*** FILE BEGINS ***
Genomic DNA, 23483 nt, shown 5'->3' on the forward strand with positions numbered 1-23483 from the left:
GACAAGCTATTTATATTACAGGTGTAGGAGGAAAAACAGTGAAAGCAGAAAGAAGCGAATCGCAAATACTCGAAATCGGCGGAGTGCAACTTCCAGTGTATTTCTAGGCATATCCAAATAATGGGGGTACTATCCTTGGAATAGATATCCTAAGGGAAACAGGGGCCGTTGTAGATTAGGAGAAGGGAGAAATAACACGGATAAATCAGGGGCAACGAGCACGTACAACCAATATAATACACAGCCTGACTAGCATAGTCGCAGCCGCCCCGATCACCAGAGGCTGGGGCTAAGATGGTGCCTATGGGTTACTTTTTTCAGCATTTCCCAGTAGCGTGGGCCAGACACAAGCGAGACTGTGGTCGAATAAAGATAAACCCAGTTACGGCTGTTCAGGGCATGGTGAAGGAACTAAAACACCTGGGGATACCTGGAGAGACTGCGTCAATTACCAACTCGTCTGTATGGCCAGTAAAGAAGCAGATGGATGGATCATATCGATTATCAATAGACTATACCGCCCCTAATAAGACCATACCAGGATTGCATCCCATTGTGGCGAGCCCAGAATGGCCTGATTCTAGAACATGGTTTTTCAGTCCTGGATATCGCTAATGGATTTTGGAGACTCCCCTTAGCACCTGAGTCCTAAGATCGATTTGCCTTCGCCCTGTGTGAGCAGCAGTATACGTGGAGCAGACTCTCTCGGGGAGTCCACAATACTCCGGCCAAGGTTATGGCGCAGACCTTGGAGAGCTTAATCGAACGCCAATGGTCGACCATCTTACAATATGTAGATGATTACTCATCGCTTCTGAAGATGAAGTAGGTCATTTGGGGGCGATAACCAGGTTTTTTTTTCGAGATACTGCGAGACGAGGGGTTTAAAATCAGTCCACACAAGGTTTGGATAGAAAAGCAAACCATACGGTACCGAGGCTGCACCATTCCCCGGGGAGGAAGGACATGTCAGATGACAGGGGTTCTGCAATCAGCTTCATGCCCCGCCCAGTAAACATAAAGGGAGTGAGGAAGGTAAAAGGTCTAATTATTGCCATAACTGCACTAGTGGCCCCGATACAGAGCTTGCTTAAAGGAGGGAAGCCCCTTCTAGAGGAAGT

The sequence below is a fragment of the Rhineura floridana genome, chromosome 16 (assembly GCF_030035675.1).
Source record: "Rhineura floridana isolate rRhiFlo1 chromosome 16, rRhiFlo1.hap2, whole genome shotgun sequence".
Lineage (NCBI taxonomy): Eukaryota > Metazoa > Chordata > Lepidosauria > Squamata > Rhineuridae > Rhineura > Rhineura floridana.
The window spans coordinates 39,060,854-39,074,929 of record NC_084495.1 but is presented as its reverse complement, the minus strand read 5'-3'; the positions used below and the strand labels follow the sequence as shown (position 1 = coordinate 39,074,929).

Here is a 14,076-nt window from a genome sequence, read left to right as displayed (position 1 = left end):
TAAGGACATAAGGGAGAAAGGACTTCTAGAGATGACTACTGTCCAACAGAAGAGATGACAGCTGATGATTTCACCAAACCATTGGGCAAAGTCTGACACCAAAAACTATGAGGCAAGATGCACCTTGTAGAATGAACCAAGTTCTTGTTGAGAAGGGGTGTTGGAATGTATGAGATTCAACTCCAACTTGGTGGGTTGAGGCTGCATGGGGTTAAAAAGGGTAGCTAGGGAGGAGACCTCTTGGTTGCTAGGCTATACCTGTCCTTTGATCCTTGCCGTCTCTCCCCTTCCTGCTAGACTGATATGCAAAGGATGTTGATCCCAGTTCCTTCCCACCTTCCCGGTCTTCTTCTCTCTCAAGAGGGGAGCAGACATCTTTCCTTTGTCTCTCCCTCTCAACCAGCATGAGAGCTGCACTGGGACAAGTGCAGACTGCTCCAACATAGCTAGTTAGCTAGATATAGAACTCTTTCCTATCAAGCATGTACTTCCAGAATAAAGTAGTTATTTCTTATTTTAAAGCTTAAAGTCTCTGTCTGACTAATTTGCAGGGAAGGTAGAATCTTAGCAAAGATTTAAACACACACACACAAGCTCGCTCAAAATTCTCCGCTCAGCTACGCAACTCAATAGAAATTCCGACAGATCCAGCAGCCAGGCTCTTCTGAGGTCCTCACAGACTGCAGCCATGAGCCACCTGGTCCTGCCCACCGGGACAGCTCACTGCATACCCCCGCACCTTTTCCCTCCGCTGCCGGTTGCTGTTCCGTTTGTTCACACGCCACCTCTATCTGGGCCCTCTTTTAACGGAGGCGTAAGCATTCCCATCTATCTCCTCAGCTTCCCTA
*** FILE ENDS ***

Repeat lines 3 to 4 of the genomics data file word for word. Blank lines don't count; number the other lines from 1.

The sequence below is a fragment of the Rhineura floridana genome, chromosome 16 (assembly GCF_030035675.1).
Source record: "Rhineura floridana isolate rRhiFlo1 chromosome 16, rRhiFlo1.hap2, whole genome shotgun sequence".